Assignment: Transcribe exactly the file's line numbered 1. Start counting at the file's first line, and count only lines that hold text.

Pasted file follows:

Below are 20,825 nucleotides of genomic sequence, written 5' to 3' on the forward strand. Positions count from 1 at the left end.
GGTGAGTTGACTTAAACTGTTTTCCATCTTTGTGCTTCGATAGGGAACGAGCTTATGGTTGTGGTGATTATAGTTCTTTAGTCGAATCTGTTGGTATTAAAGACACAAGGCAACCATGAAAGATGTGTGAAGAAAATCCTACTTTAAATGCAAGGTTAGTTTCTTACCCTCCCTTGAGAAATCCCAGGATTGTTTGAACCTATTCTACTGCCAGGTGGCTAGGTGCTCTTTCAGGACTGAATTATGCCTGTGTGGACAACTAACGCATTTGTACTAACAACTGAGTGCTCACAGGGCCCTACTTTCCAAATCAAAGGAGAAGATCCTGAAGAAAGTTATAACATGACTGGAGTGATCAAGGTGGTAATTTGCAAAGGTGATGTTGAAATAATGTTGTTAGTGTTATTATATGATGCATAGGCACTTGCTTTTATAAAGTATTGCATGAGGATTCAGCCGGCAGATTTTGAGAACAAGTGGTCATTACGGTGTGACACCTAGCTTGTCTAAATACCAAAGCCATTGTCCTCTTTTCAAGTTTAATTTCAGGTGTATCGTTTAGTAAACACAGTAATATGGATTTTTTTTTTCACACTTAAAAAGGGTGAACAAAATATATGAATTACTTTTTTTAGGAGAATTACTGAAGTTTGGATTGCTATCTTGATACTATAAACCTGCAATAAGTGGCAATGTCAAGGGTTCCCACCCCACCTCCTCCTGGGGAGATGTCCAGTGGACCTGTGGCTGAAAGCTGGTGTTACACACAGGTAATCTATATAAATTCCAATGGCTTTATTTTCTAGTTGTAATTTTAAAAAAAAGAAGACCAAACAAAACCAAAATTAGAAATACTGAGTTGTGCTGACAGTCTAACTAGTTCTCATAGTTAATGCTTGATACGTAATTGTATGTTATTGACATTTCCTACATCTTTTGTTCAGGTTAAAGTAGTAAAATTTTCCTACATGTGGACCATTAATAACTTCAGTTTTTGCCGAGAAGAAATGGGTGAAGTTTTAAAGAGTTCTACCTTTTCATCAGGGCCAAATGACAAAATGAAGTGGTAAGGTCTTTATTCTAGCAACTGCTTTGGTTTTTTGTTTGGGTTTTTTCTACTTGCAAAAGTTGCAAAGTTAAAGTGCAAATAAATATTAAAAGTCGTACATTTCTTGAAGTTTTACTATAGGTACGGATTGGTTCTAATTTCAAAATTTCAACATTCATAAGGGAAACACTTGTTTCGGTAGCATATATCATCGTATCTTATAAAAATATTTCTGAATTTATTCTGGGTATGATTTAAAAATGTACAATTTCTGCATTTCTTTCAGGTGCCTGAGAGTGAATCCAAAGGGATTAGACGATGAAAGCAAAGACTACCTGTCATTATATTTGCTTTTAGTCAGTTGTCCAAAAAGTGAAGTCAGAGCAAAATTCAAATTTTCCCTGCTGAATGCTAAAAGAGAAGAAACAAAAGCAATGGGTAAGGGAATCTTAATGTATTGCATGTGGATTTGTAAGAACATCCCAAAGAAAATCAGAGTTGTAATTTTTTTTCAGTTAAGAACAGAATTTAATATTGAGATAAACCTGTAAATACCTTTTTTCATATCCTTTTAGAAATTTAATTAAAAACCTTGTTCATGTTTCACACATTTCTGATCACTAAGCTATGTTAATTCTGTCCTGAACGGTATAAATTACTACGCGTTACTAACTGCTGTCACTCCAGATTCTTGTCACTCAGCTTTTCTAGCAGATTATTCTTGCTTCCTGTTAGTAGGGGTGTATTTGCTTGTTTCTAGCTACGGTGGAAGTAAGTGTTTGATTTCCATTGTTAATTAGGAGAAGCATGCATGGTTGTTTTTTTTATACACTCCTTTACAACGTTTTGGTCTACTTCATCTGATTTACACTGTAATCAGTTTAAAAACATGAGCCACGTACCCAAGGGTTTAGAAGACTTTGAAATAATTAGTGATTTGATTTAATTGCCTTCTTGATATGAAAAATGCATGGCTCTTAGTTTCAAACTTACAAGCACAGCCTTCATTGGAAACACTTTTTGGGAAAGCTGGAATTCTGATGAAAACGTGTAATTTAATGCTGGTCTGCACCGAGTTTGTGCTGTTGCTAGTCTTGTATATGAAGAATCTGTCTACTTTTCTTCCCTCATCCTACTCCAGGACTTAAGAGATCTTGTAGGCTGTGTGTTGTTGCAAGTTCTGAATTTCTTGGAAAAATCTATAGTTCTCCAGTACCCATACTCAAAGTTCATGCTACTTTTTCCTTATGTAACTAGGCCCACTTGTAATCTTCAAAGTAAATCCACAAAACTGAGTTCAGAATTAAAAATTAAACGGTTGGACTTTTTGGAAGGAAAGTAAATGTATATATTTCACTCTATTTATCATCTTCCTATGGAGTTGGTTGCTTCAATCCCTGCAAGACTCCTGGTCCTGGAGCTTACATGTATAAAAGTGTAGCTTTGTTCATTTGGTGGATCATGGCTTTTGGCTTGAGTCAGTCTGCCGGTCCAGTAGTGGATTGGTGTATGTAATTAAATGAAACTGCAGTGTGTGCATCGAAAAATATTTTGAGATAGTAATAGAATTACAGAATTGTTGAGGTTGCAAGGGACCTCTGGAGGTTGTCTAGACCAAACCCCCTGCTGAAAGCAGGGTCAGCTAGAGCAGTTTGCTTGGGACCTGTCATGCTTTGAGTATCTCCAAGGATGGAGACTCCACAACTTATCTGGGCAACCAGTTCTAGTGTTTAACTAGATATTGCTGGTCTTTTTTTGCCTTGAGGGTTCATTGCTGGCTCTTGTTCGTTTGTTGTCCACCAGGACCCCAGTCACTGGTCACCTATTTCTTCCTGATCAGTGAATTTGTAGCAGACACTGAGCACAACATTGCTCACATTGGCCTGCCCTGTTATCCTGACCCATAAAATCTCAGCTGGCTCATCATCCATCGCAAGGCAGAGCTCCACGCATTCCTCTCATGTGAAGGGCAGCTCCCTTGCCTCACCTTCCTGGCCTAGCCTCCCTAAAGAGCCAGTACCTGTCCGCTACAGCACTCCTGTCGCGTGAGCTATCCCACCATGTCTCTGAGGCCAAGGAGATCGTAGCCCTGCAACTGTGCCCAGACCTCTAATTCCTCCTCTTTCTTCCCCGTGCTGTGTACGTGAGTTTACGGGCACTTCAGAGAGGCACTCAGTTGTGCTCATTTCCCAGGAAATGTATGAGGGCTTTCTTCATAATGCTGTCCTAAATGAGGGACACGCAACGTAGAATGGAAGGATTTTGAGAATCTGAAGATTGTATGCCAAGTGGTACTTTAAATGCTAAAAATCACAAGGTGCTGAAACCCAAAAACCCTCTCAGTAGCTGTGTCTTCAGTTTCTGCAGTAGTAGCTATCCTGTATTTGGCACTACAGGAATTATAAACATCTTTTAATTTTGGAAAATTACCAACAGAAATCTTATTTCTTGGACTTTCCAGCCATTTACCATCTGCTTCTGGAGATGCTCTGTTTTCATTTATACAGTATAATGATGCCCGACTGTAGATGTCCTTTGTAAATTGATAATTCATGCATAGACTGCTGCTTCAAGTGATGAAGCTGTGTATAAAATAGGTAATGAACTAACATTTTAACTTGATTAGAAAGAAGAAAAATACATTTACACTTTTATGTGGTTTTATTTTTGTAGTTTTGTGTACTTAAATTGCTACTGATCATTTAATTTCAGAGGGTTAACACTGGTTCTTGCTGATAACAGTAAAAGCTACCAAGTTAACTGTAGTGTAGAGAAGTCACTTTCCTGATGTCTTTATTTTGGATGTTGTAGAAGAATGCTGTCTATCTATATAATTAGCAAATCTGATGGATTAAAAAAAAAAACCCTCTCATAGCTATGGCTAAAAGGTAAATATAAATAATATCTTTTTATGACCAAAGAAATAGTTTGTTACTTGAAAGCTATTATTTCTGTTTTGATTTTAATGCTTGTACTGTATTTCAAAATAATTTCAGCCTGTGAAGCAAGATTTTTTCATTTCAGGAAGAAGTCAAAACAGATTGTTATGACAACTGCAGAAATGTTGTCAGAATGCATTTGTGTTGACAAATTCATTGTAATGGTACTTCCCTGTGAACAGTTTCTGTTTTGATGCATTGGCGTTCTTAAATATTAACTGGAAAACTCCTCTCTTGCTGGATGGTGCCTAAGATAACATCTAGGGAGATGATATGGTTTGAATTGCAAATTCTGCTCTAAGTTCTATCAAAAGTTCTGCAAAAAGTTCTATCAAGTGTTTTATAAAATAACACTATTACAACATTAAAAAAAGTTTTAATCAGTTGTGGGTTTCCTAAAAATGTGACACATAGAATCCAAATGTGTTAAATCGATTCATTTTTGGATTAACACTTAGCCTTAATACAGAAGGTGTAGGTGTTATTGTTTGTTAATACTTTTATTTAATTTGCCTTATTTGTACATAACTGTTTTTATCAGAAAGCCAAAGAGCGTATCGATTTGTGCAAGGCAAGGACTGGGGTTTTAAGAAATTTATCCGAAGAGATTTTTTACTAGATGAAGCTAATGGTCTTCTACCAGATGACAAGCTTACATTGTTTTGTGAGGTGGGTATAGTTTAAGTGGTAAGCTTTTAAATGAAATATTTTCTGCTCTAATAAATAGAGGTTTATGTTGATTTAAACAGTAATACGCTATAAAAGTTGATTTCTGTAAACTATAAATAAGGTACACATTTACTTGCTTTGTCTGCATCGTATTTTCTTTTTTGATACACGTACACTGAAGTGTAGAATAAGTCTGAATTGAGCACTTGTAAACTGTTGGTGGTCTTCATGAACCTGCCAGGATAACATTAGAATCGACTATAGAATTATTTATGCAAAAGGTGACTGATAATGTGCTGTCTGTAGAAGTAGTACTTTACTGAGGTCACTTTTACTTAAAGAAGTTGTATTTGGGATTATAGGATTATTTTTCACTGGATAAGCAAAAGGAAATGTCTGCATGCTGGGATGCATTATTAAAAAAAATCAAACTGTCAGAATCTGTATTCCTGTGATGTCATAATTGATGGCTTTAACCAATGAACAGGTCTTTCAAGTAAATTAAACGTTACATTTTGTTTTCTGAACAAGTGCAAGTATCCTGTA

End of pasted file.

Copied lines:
Below are 20,825 nucleotides of genomic sequence, written 5' to 3' on the forward strand. Positions count from 1 at the left end.